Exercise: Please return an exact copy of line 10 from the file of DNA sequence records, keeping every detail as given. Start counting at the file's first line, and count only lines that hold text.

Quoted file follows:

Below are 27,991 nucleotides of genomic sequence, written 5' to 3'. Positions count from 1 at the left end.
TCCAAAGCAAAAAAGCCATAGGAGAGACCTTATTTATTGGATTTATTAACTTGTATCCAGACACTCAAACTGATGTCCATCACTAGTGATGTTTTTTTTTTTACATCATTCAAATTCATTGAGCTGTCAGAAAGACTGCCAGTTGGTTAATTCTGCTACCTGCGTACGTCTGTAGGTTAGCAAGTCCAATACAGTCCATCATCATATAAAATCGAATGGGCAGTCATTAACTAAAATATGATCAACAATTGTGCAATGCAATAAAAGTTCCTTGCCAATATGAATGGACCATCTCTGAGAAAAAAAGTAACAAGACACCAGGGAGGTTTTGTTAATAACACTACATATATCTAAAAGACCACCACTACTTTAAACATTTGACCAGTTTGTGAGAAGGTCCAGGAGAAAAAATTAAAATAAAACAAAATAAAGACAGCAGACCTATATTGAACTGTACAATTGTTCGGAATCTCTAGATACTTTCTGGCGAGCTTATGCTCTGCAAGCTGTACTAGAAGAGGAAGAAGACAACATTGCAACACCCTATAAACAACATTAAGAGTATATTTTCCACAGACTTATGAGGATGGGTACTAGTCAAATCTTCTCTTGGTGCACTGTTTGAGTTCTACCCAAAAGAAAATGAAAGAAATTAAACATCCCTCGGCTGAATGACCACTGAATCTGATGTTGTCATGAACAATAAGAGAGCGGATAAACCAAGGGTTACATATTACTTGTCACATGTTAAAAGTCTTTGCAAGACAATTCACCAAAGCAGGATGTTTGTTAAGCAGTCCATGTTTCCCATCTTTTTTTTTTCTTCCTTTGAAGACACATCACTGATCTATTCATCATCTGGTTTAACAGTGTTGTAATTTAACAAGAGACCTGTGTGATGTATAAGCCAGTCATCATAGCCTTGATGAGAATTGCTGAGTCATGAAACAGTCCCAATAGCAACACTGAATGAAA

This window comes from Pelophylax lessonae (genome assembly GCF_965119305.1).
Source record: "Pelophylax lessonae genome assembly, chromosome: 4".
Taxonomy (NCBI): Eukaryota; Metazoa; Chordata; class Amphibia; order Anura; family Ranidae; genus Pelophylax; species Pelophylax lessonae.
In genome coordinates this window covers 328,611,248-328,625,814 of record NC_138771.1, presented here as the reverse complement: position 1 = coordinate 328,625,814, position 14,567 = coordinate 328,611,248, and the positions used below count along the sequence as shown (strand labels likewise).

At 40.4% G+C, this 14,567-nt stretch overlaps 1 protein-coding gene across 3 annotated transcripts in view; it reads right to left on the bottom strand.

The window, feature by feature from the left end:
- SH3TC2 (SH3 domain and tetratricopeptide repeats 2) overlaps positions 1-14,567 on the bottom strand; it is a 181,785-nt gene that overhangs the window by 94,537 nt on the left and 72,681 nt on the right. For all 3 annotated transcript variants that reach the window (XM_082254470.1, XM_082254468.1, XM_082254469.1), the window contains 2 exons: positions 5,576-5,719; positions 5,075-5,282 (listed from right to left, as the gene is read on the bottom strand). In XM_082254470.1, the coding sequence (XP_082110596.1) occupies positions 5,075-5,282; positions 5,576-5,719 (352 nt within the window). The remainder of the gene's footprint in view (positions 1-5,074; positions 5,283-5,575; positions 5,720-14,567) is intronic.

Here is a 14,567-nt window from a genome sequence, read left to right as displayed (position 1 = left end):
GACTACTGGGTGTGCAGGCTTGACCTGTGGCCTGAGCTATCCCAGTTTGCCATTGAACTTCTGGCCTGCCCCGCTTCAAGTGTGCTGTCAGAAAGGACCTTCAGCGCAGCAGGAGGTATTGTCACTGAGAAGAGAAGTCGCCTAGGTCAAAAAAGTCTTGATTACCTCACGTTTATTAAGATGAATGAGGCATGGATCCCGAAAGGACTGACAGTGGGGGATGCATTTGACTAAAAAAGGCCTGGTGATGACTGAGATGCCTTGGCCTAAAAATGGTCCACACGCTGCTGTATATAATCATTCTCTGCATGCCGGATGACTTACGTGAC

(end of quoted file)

Here is a 14,567-nt window from a genome sequence, read left to right as displayed (position 1 = left end):